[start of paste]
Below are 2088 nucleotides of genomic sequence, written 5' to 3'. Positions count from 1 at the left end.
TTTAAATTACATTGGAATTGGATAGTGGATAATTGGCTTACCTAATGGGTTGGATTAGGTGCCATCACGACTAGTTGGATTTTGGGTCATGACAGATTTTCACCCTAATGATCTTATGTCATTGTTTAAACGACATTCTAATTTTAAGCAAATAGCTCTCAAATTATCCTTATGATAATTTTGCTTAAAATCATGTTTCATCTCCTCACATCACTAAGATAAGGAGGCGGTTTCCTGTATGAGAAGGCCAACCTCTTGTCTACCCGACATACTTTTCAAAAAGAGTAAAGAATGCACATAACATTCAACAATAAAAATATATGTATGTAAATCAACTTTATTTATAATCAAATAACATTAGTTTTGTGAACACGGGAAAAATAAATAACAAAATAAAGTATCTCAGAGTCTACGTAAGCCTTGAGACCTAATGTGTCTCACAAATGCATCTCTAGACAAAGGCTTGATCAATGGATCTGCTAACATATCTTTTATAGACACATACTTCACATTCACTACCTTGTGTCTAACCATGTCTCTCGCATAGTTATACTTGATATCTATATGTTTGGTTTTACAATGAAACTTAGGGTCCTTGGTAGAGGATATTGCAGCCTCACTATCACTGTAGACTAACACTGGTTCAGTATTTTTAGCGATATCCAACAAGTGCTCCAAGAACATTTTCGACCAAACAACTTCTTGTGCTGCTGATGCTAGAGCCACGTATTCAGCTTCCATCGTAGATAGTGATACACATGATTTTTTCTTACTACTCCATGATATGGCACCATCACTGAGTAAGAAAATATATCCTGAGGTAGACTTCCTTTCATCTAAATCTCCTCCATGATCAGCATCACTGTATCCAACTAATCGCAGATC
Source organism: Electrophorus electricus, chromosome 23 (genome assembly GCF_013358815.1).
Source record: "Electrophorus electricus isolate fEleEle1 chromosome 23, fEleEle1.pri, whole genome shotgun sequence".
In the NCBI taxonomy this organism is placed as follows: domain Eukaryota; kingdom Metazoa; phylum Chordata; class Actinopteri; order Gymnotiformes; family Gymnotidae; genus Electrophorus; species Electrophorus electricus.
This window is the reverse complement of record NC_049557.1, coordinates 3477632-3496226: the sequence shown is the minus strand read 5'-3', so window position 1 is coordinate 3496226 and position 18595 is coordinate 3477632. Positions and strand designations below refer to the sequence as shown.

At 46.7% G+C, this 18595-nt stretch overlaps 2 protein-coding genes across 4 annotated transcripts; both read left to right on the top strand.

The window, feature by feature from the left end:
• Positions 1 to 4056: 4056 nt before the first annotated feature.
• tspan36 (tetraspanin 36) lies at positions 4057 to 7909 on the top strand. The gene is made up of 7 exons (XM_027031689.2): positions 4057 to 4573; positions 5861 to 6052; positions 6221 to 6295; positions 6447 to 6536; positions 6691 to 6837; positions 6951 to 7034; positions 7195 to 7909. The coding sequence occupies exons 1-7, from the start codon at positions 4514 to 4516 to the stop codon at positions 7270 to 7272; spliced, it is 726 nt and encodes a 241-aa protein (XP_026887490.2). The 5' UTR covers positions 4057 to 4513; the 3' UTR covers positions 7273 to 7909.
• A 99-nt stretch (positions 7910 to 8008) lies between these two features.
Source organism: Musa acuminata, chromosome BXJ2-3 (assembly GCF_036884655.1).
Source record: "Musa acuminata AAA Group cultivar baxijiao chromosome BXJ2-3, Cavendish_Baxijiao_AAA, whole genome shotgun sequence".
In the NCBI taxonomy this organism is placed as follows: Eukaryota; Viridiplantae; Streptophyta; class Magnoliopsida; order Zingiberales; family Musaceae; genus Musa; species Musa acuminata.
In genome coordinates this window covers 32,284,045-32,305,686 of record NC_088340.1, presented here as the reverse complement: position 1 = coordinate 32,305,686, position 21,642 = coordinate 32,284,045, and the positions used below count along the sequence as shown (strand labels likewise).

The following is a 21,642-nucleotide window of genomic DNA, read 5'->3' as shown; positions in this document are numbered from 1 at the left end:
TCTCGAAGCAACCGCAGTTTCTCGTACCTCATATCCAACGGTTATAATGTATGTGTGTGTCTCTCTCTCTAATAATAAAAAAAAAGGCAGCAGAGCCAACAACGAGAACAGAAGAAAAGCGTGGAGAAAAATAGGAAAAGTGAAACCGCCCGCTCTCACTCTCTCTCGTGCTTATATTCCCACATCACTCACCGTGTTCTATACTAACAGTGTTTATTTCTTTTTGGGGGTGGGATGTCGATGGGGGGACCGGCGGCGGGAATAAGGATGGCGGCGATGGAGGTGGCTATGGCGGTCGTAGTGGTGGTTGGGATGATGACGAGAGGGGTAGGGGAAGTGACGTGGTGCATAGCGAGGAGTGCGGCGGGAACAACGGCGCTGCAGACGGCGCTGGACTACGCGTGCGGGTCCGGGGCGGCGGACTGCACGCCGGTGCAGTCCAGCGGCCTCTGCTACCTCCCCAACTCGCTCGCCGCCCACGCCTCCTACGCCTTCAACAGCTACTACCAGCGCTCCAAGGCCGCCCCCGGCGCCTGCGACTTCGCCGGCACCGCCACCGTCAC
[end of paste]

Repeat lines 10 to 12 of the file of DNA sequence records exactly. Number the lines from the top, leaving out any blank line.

• tspan36 (tetraspanin 36) lies at positions 4057 to 7909 on the top strand. The gene is made up of 7 exons (XM_027031689.2): positions 4057 to 4573; positions 5861 to 6052; positions 6221 to 6295; positions 6447 to 6536; positions 6691 to 6837; positions 6951 to 7034; positions 7195 to 7909. The coding sequence occupies exons 1-7, from the start codon at positions 4514 to 4516 to the stop codon at positions 7270 to 7272; spliced, it is 726 nt and encodes a 241-aa protein (XP_026887490.2). The 5' UTR covers positions 4057 to 4513; the 3' UTR covers positions 7273 to 7909.
• A 99-nt stretch (positions 7910 to 8008) lies between these two features.
Source organism: Musa acuminata, chromosome BXJ2-3 (assembly GCF_036884655.1).